The best books I read again and again

Who am I?

There are some books that transcend a time or a place. Some books demand space on your bookshelf, elbowing aside less demanding, more transient material. Some books, every time you read them, reveal something new about themselves, the writer, or the story they are telling. These are some of the books I return to when I want to rediscover why I became a writer. Why are they my favourites? I really have no idea. The only thing I do know is that re-reading them is like being with an old friend, sharing both the past and the present and everything in between. 

I wrote...

The Irish Inheritance: A Jayne Sinclair Genealogical Mystery

By M.J. Lee,

Book cover of The Irish Inheritance: A Jayne Sinclair Genealogical Mystery

What is my book about?

Sometimes, digging up the past reveals more than just secrets…

Former police detective, Jayne Sinclair, now working as a genealogical investigator, is commissioned by an adopted American billionaire to discover the identity of his birth father. She has only three clues to help her: a photocopied birth certificate, a stolen book, and an old photograph. But she soon realises somebody else is on the trail of the mystery. A killer who will stop at nothing to prevent Jayne from discovering the secret hidden in the past. It is the first in a series of novels featuring Jayne Sinclair, a genealogical detective.

The books I picked & why

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The Daughter of Time

By Josephine Tey,

Book cover of The Daughter of Time

Why this book?

This was one of the first books I ever read that forced me to re-evaluate the way I look at history. It was recommended to me by my teacher when I was fourteen. In it, Josephine Tey examines the death of the Princes in the Tower during the reign of Richard III and comes to some startling conclusions. But it’s not a dry, historical tome. On the contrary, she uses the device of a detective using modern investigative techniques to examine the evidence. He comes to some startling conclusions and so will you if you read the book. Up yours William Shakespeare…

And Then There Were None

By Agatha Christie,

Book cover of And Then There Were None

Why this book?

I read virtually all the books of the Queen of Crime when I was in my teens, relishing her plots for their deviousness and twists and turns. I return to this one every couple of years because this is the perfectly plotted book. I defy anyone to guess the denouement. Despite her reputation as not a great writer of characters, I think she manages a great job here. Each of the suspects is sharply defined in a few pithy sentences. Brilliant.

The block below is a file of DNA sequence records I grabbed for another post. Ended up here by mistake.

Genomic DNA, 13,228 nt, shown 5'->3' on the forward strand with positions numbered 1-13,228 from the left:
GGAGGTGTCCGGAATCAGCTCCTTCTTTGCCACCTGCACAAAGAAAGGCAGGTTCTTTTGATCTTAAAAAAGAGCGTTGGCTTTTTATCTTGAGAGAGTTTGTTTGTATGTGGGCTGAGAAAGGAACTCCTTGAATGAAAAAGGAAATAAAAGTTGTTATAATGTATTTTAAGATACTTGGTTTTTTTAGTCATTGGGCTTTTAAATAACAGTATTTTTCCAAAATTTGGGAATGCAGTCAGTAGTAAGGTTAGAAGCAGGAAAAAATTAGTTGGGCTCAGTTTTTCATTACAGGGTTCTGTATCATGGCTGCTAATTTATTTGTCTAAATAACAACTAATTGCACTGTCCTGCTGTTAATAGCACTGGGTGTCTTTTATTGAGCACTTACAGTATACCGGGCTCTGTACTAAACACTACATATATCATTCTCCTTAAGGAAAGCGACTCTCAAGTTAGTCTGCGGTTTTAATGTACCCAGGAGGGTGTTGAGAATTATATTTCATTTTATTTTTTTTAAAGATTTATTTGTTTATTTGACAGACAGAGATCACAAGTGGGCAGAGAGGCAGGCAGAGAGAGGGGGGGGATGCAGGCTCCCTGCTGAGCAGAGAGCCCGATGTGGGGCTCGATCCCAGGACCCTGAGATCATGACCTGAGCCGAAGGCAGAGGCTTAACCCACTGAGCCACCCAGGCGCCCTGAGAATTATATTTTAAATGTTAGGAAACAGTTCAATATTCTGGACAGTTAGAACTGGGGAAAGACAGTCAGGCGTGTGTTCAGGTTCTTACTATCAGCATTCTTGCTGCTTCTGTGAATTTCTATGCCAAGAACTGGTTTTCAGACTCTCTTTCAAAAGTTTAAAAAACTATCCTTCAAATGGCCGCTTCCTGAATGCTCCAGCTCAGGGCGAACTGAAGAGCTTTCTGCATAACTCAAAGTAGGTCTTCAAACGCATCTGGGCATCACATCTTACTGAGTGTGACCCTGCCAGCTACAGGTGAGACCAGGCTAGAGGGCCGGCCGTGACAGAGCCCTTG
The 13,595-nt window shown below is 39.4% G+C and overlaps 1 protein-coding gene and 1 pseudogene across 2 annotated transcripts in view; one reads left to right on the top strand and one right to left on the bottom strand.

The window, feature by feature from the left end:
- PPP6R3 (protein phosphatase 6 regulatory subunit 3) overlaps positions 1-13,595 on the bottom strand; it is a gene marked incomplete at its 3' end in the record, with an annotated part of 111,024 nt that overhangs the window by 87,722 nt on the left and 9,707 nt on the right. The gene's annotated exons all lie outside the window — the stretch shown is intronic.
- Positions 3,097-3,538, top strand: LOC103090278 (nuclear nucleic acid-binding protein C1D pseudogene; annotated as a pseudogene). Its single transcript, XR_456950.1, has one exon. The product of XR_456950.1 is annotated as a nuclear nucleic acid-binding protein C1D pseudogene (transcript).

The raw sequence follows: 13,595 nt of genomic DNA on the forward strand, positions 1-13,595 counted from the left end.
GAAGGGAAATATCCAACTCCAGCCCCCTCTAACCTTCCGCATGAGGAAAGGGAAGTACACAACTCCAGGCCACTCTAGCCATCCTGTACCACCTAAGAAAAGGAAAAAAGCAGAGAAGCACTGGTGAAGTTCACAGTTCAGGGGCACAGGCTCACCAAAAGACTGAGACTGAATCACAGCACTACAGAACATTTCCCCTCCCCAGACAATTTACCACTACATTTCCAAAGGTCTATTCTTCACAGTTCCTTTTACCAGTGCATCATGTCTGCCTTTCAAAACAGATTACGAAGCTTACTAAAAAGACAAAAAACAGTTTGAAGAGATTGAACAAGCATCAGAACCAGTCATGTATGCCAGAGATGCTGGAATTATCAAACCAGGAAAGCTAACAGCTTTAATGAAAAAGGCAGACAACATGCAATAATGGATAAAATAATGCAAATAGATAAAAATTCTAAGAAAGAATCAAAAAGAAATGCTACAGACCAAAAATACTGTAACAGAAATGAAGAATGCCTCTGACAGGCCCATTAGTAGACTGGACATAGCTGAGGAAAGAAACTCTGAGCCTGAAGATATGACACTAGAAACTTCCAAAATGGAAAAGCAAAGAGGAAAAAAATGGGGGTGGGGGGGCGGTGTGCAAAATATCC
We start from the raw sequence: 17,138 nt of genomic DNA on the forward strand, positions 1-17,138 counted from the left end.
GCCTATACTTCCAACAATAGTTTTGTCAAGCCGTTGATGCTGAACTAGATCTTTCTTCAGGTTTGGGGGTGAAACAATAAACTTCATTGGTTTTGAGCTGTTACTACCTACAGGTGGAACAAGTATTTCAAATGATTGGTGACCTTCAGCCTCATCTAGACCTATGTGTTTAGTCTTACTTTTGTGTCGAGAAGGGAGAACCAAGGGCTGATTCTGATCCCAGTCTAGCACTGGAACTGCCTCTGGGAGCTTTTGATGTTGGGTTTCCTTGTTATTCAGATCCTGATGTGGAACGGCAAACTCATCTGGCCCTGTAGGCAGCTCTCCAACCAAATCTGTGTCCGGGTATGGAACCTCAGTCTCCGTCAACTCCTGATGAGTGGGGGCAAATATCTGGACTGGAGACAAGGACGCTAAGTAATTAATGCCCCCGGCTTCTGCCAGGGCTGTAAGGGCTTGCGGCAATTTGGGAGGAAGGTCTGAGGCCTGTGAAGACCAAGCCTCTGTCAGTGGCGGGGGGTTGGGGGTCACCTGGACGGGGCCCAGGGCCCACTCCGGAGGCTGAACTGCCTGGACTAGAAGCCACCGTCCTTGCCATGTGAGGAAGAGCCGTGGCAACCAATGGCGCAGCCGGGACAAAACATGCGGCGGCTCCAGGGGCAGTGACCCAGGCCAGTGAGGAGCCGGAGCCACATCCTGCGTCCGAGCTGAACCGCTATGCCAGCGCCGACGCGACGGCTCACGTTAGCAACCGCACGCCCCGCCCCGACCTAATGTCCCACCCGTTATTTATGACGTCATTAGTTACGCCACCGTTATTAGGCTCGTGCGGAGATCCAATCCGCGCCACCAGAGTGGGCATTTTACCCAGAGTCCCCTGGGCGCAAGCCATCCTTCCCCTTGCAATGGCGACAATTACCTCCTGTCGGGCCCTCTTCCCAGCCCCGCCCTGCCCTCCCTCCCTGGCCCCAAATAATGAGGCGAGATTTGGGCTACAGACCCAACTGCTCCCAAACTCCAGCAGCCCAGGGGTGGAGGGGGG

By Theodore Roszak,

Book cover of Flicker

Why this book?

I picked this up by accident in a beach hotel I was staying and I’m so glad I did. Written in the 1970s, it is a precursor to, and far better than, The Da Vinci Code and the library of conspiracy novels that followed. It tells the story of an obscure Cathar sect, taking in the history and role of film and the movies in the twentieth century. You’ll never be able to look at a horror movie in the same way again. 

Master & Commander

By Patrick O'Brian,

Book cover of Master & Commander

Why this book?

This should actually cover the whole 20-book series as I’ve read them all. Three times. They take historical fiction, and Napoleonic sea stories, to a whole new level. Jack Aubrey and Stephen Maturin are wonderfully rounded characters, the detail of life at sea is amazing , and the books unputdownable. And did I say they are beautifully written too? Well worth a few months of reading. Get them and discover their world. You won’t be disappointed.

L.A. Confidential

By James Ellroy,

Book cover of L.A. Confidential

Why this book?

Again, this should cover the whole LA Quartet. Crime novels that ooze the sleaziness, despair, and hypocrisy of the city of dreams that Hollywood built. Perfectly formed sentences, amazing characters, a story that twists and turns more than a rollercoaster and Ellroy’s savage wit. What more could anybody want? Except more Ellroy books….

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